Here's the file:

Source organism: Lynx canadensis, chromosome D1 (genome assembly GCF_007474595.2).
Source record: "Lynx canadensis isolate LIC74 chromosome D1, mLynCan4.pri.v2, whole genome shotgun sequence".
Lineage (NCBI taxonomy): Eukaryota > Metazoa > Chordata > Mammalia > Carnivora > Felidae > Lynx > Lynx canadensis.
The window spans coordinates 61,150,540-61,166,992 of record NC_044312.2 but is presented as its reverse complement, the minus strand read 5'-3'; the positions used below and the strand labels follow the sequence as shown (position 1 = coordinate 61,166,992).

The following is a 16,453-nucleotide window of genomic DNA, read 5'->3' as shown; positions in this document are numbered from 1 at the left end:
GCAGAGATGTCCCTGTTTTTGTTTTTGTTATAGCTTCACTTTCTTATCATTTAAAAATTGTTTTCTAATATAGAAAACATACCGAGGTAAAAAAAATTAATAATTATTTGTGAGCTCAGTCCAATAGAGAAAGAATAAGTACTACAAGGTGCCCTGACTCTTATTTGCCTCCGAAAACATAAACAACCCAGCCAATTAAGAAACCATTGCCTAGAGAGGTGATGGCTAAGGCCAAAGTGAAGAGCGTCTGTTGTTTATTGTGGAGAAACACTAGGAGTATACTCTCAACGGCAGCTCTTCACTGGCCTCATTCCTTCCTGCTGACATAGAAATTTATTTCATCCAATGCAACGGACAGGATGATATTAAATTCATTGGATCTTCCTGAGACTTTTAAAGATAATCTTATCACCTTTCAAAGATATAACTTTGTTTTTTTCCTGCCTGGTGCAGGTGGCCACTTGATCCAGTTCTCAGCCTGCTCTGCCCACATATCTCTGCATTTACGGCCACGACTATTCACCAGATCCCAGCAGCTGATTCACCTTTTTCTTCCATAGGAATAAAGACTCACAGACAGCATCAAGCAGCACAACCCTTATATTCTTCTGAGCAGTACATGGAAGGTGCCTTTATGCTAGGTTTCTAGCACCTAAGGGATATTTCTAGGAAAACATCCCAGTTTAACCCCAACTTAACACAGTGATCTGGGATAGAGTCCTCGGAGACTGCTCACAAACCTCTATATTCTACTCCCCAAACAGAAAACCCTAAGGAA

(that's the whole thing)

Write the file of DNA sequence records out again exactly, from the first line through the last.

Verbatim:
Source organism: Lynx canadensis, chromosome D1 (genome assembly GCF_007474595.2).
Source record: "Lynx canadensis isolate LIC74 chromosome D1, mLynCan4.pri.v2, whole genome shotgun sequence".
Lineage (NCBI taxonomy): Eukaryota > Metazoa > Chordata > Mammalia > Carnivora > Felidae > Lynx > Lynx canadensis.
The window spans coordinates 61,150,540-61,166,992 of record NC_044312.2 but is presented as its reverse complement, the minus strand read 5'-3'; the positions used below and the strand labels follow the sequence as shown (position 1 = coordinate 61,166,992).

The following is a 16,453-nucleotide window of genomic DNA, read 5'->3' as shown; positions in this document are numbered from 1 at the left end:
GCAGAGATGTCCCTGTTTTTGTTTTTGTTATAGCTTCACTTTCTTATCATTTAAAAATTGTTTTCTAATATAGAAAACATACCGAGGTAAAAAAAATTAATAATTATTTGTGAGCTCAGTCCAATAGAGAAAGAATAAGTACTACAAGGTGCCCTGACTCTTATTTGCCTCCGAAAACATAAACAACCCAGCCAATTAAGAAACCATTGCCTAGAGAGGTGATGGCTAAGGCCAAAGTGAAGAGCGTCTGTTGTTTATTGTGGAGAAACACTAGGAGTATACTCTCAACGGCAGCTCTTCACTGGCCTCATTCCTTCCTGCTGACATAGAAATTTATTTCATCCAATGCAACGGACAGGATGATATTAAATTCATTGGATCTTCCTGAGACTTTTAAAGATAATCTTATCACCTTTCAAAGATATAACTTTGTTTTTTTCCTGCCTGGTGCAGGTGGCCACTTGATCCAGTTCTCAGCCTGCTCTGCCCACATATCTCTGCATTTACGGCCACGACTATTCACCAGATCCCAGCAGCTGATTCACCTTTTTCTTCCATAGGAATAAAGACTCACAGACAGCATCAAGCAGCACAACCCTTATATTCTTCTGAGCAGTACATGGAAGGTGCCTTTATGCTAGGTTTCTAGCACCTAAGGGATATTTCTAGGAAAACATCCCAGTTTAACCCCAACTTAACACAGTGATCTGGGATAGAGTCCTCGGAGACTGCTCACAAACCTCTATATTCTACTCCCCAAACAGAAAACCCTAAGGAA